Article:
Brick and mortar, often known as bricks and mortar or B&M, describes a company’s or organization’s physical presence inside a building or other structure. The phrase “brick and mortar business” is frequently used to describe an organisation that owns or rents retail stores, manufacturing buildings, or warehouses for its operations. Brick-and-mortar businesses are enterprises that have a physical presence (for example, a retail shop in a building) and provide in-person customer experiences, according to the lingo used by e-commerce corporations in the 2000s.
This concept is typically used to contrast with a transient business or an Internet-only presence, such as totally online shops, which do not have a physical location where customers may visit, speak with personnel in person, touch and handle things, and make purchases directly from the company. However, these internet enterprises typically have private physical locations where they either conduct business activities (such as the corporate headquarters and back office facilities) or store and distribute goods, such as warehouses. For brick-and-mortar businesses as opposed to online ones, issues including foot traffic, storefront exposure, and appealing interior design are relevant. An online-only business requires a website that is appealing and well-designed, a trustworthy e-commerce system for payments, a good delivery or shipping service, and efficient online marketing strategies to increase website traffic.
Governments are also implementing e-government strategies, which give citizens online access to fill out government forms, pay taxes, and register for government programmes. These strategies aim to reduce brick-and-mortar costs (building leasing/purchase, staff costs), while also enhancing citizen services (by providing 24/7 access to information and services).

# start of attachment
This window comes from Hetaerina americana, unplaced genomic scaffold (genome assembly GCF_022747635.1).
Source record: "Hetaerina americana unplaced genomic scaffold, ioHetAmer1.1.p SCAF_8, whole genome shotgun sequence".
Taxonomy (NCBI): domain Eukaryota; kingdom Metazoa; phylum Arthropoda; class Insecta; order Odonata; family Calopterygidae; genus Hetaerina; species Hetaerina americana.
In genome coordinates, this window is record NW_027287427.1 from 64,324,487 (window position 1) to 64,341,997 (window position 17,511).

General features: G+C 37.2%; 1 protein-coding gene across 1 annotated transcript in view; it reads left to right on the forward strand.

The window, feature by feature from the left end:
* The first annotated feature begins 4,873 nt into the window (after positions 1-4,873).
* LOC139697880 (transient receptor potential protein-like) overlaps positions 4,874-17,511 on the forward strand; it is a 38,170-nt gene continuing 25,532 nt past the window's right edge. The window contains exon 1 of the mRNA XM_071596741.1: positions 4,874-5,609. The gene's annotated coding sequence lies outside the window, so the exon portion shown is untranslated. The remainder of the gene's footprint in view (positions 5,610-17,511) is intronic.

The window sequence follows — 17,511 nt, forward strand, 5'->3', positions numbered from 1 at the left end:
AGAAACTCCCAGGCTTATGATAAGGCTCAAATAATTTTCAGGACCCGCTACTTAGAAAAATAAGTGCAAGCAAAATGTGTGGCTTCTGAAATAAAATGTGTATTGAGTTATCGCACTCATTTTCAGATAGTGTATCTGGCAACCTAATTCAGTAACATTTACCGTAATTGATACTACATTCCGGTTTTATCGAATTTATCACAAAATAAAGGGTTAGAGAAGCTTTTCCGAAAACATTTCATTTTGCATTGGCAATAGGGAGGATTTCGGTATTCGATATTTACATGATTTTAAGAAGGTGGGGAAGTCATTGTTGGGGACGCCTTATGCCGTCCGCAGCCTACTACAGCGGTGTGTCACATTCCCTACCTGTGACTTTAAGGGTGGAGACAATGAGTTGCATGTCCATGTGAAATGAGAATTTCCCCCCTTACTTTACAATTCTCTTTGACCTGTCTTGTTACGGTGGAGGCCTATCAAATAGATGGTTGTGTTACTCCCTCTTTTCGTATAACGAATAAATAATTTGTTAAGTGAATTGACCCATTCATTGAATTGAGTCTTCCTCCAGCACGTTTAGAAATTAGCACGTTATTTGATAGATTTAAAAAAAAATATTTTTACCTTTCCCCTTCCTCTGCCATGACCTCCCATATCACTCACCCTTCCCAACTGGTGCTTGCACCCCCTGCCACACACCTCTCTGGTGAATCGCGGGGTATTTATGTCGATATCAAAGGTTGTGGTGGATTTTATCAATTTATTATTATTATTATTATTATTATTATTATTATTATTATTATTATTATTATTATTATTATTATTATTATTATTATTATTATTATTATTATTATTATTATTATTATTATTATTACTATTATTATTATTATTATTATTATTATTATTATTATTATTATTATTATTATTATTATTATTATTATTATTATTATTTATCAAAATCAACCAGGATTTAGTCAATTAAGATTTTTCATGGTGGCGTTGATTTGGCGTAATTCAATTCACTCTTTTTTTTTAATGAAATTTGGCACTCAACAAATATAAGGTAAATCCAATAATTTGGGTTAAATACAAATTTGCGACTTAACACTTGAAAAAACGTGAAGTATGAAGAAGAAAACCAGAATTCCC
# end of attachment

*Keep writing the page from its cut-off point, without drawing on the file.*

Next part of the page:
It is impossible to pinpoint the exact beginning of brick and mortar businesses, but they can be found in the earliest marketplaces in the earliest towns (as early as 7500 BCE), where traders brought their handmade goods like pottery, handmade clothing, and agricultural products to sell in a village market. Even while numerous stores and services, including consumer electronics stores, apparel boutiques, and even grocery stores, have started to provide online shopping, brick and mortar establishments still play a significant role in the 2010s. In order to provide goods and services to customers, physical presence has been essential throughout history. This physical presence can take the form of a retail store, a customer service location with staff, where customers can go in person to ask questions about a product or service, or a service centre or repair facility where customers can bring their products.
In the 19th and the early to mid-20th centuries, every major retailer began with a modest brick-and-mortar presence that grew as the companies grew. The importance of having a physical presence is best illustrated by McDonald’s, a corporation that began with one tiny restaurant and has since expanded to approximately 36,000 outlets in more than 120 countries.  Many small businesses only have a limited number of brick and mortar establishments, such diners or dry cleaners, as part of their business plan. But even service-based companies can use websites and “apps” to expand their customer base or enhance their offerings. For instance, a dry cleaning business could utilise its website to inform clients about the opening times and location(s) of its brick and mortar locations.